3) Education and communication:
While between 30 percent and 45 percent of consumers in the U.S. and Germany say they’ve considered buying an electric car, less than 5 percent of consumers are actually buying electric vehicles, the report found, according to surveys.
That’s a large gap. It highlights how only about half of consumers say they understand how electric cars work. Through more education and marketing, that gap between interest and purchase could be made much smaller, and automakers should make efforts to create communication campaigns to figure out this problem.
Tesla seems to be well aware of this issue, because the notion is at the core of why the company insists on selling its cars out of its own Tesla stores. At Tesla stores, potential customers can learn about electric cars and battery technology, and have a hands-on experience with electric-car technology. Tesla doesn’t want its cars sold at traditional dealerships where electric cars are sold alongside traditional cars and often go ignored by dealers.
The report also found that consumers who are interested in electric cars are more fearful about range issues compared to consumers who have actually purchased an electric car. That implies that once someone owns an electric car, range anxiety is diminished. Communication campaigns explaining how charging works and where it’s available could be helpful in overcoming this barrier.
4) Know your demographics:
In the same way that there’s a lack of lower-cost, lower-range electric cars out there, the report contends that automakers need to target electric-car models to other types of buyers. There are a whopping nine types of buyers, say McKinsey analysts, including: status luxury enthusiasts, risk-averse greens, mainstream mobility seekers, mass premium seekers, low-cost performance, urban families, trendy families, high-tech status seekers, and feature-focused buyers.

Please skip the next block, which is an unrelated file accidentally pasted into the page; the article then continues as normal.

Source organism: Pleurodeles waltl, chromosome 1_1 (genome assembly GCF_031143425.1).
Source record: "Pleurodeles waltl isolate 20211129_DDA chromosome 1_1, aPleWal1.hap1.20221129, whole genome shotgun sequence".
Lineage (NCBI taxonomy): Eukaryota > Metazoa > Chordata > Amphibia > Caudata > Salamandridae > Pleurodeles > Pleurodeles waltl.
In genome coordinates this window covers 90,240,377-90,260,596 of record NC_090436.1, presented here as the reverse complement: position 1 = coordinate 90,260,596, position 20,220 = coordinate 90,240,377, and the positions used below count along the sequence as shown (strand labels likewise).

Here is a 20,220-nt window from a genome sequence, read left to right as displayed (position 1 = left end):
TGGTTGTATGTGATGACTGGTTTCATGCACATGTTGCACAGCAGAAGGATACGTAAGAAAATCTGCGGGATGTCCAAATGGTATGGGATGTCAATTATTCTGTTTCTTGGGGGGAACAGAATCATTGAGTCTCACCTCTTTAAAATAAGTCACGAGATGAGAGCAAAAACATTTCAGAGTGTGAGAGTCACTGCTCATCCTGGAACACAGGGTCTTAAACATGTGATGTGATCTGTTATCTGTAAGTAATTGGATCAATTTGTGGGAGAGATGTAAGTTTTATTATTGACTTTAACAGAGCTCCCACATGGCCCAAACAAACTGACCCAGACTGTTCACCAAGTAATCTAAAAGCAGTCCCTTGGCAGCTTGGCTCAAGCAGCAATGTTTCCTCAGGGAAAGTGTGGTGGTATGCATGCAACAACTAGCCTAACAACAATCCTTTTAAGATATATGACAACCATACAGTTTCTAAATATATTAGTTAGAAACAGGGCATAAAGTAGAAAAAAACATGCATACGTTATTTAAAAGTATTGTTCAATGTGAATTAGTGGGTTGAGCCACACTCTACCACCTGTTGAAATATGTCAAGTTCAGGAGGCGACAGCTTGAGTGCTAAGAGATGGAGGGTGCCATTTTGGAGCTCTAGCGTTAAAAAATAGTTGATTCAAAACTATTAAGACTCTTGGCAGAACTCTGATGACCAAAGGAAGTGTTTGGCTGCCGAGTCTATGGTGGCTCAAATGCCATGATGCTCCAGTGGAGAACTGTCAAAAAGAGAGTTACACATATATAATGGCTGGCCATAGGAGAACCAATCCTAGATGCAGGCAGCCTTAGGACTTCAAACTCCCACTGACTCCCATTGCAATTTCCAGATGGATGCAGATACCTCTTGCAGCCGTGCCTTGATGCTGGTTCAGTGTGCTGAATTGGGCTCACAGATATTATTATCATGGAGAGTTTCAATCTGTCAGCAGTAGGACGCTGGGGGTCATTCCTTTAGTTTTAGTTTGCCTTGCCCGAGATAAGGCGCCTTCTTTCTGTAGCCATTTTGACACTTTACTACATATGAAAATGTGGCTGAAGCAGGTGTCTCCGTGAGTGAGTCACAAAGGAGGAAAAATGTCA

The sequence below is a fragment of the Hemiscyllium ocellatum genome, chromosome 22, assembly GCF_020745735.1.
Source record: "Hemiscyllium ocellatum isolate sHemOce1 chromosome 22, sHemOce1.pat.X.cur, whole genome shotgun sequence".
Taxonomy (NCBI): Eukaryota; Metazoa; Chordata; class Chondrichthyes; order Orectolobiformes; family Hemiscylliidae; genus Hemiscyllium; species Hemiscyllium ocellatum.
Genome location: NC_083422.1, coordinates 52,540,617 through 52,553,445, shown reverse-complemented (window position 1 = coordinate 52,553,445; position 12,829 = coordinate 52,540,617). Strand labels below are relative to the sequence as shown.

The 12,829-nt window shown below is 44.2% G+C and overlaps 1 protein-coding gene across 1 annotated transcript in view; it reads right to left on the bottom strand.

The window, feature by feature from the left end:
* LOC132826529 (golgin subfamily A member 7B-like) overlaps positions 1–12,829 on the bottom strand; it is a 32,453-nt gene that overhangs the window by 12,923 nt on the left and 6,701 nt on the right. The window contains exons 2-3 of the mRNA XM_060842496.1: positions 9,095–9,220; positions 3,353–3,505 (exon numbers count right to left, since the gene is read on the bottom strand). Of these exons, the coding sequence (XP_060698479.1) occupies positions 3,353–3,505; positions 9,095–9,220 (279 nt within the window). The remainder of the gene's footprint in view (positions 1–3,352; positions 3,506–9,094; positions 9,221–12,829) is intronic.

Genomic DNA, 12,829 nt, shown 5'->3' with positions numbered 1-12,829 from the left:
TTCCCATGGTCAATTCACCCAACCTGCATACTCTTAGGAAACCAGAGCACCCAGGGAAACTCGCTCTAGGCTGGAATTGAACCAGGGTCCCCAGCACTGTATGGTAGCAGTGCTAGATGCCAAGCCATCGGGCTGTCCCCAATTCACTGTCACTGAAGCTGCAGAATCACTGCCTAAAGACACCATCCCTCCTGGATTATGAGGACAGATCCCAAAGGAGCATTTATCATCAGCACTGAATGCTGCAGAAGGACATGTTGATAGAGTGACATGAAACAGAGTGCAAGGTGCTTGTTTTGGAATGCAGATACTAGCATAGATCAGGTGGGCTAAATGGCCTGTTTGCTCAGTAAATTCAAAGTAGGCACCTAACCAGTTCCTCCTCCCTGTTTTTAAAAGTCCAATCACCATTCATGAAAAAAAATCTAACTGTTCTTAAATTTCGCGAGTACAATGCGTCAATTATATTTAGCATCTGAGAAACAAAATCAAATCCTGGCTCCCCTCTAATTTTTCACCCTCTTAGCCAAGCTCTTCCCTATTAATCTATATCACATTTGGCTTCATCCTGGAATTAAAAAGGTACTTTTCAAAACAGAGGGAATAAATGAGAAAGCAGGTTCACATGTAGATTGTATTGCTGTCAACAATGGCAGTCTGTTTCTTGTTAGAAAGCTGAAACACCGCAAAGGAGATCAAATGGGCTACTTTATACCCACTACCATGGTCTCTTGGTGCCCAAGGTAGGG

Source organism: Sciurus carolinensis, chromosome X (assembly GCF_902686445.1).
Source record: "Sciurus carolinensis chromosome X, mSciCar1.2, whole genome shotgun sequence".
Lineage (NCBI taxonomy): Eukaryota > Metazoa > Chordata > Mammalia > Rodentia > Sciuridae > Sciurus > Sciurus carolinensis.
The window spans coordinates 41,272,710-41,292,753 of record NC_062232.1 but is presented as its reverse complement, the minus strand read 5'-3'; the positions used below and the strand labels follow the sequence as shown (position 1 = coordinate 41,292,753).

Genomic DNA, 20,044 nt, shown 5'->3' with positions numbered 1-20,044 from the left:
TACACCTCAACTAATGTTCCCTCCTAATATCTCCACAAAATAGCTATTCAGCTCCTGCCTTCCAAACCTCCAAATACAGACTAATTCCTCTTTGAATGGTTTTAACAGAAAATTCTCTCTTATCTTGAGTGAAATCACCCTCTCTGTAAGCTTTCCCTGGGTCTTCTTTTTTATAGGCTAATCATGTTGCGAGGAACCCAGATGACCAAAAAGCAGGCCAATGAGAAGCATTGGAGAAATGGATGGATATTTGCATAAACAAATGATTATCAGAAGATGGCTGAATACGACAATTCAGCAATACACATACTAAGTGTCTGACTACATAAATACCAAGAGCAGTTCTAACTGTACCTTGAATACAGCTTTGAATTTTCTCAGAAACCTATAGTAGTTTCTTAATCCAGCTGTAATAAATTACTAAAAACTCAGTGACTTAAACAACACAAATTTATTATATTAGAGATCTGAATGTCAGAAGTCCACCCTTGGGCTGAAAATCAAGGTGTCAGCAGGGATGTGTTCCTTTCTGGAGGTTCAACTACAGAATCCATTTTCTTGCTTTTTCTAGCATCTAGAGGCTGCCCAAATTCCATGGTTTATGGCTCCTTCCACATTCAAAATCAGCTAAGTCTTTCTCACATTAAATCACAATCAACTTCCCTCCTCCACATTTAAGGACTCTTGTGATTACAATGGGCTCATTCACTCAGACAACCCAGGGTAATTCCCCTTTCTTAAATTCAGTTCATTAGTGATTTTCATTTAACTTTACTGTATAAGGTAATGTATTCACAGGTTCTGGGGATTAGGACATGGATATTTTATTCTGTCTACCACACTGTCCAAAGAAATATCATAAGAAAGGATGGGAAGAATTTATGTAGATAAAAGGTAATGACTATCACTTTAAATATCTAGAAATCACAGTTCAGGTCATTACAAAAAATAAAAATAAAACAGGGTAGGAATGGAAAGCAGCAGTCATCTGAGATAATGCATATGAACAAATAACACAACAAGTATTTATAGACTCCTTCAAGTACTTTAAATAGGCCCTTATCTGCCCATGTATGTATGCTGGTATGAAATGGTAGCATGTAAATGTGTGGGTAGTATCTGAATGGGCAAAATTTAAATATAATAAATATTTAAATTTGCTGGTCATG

If automakers can customize and sell to these different verticals, they could uncover major opportunities that their competitors are missing out on.
5) Don’t hide in the sand and ignore electrification:
The auto industry is undergoing a huge shift, not just in terms of battery technology and electric vehicles, but also with autonomous car tech, car-sharing tech, and connected cars. All of these investments together mean that car companies could become very capital-constrained.
However, the report says that automakers can’t rely on just internal combustion cars for long. Electric car tech could be disruptive to internal combustion cars as autonomy, connectivity and sharing are all reinforcing electrification. For example, a connected or autonomous car could make it easier to charge a car efficiently.
At the same time, battery costs are coming down significantly, and by 2025 to 2030, electric cars will “reach true price parity” with traditional internal combustion engines, notes the report. That’s just under a decade in the future.